Fri, May 12, 2017 - Page 16 News List

Pink for Bob Jungels as Luka Pibernik bungles


The peloton passes near Taormina, Italy, during the fifth stage of the 100th Giro d’Italia from Pedara to Messina on Wednesday.

Photo: AFP

Luxembourg’s Bob Jungels kept Britain’s Geraint Thomas at bay on Wednesday to retain the maglia rosa after a “crazy” fifth stage that saw two riders celebrate victory.

Jungels, who took the race lead from Quick-Step Floors teammate Fernando Gaviria after the fourth stage, maintained his six-second advantage over Team Sky’s Thomas as Gaviria snatched the stage win.

However, at the conclusion of an undulating ride from the foot of Mount Etna to Messina that brought an end to two stages on Sicily, the crowd was left baffled as young Slovenian Luka Pibernik starting celebrating fully 6km from the finish.

As the peloton raced toward the finish line for the first time, signaling the start of a final, 6km closing circuit, Pibernik launched a solo attack that he held all the way to the finish line, where he sat up and spread his arms in victory.

He was celebrating alone.

As thousands of puzzled fans looked on, 23-year-old Pibernik quickly realized his embarrassing gaffe before being swallowed up by the peloton as they began the final circuit.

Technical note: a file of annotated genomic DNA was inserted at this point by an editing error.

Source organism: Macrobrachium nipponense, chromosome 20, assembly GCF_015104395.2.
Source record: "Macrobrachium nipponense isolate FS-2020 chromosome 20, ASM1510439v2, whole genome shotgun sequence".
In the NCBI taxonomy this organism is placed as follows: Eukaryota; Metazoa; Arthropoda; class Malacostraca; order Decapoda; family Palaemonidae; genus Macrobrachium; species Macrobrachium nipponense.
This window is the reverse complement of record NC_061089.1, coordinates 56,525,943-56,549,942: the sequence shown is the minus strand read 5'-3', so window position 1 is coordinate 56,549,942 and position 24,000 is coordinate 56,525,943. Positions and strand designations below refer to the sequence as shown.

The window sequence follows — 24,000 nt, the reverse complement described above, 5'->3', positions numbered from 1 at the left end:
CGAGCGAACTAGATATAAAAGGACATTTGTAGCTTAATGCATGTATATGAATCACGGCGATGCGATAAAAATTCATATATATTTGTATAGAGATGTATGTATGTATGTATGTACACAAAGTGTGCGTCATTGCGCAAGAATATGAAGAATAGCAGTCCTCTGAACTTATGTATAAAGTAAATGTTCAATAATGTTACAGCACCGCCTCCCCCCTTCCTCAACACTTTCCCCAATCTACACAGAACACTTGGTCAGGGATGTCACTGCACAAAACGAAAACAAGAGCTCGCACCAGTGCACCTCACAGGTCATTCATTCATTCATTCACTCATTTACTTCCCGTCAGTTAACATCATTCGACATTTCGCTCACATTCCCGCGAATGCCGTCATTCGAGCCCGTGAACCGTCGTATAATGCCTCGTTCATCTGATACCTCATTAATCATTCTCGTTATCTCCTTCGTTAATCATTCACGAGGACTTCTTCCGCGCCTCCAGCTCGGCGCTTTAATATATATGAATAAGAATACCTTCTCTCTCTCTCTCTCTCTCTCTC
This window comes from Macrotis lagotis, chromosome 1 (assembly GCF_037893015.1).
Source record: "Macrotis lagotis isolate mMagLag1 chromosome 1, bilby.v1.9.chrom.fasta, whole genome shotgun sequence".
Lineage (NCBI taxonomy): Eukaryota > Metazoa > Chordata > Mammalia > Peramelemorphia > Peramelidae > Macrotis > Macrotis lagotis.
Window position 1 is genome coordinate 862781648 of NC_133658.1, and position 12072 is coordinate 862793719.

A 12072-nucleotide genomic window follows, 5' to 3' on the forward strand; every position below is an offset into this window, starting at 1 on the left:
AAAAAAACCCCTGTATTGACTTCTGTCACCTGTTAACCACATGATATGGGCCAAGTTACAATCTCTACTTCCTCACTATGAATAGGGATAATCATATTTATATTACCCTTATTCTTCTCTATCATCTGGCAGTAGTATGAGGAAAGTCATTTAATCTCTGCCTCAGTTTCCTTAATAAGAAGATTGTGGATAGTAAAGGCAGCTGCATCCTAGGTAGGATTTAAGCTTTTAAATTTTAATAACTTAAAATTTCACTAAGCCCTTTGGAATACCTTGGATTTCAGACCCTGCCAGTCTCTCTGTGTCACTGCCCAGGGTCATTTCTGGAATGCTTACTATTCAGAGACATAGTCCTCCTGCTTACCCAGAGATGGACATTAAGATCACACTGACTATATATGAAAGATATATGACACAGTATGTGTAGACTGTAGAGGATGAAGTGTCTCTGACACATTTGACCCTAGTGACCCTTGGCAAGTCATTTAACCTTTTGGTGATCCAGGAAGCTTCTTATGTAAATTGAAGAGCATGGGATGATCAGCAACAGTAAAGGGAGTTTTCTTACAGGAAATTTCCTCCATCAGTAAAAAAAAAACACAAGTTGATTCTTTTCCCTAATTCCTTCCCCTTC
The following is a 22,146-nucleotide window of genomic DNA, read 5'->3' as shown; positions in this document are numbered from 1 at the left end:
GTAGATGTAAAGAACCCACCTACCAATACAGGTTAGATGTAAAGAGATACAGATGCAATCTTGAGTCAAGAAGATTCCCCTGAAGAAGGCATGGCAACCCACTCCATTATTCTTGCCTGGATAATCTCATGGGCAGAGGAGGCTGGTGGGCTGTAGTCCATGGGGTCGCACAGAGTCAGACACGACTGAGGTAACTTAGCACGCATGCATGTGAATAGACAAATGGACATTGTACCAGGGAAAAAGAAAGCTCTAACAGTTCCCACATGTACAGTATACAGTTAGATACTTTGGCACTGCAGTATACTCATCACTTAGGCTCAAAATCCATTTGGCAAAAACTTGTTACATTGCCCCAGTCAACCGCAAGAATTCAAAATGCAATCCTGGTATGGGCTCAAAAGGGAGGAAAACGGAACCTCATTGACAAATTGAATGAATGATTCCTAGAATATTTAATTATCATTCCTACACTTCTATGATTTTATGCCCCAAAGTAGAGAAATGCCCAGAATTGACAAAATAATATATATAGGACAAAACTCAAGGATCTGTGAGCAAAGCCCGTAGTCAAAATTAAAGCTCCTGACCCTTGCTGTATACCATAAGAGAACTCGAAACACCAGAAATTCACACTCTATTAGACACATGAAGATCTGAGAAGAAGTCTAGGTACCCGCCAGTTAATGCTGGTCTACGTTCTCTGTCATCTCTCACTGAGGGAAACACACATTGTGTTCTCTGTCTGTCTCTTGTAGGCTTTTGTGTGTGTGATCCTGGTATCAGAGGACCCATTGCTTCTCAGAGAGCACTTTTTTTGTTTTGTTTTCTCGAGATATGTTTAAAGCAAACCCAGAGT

Bahrain-Merida team leader and defending Giro d’Italia champion Vincenzo Nibali later explained what had confused his young teammate.

“The battery on his radio earpiece ran out. We tried calling him back to tell him, but he couldn’t hear us, but he’s young, things like that can happen,” Nibali said.

Gaviria, making his Giro and Grand Tour debut, emerged from Irishman Sam Bennett’s back wheel in the final 200m of a long and wind-hit home straight to claim his second victory after breaking his Giro duck on stage three.

In doing so, the 22-year-old from Colombia became only the second rider this century, after former champion Damiano Cunego, to claim two stages on the race before his 23rd birthday.

As the sprinters’ teams battled to move their stage contenders to the front, Jungels remained alert to late attacks from his general classification rivals and held off Thomas, but said the “crazy” circuit made it a nervous finale.

“It was a dangerous and crazy final to be honest. I’m super happy that Fernando took the victory, but it cost me a lot of nerves here in Messina,” Jungels said.

“It was amazing to see so many people on the streets, but it’s also sometimes very dangerous because people want to take the pictures and selfies and whatever, and they come closer and closer to the road,” he said. “When there’s a bunch of 200 people [cyclists] it’s dangerous, but that’s cycling.”

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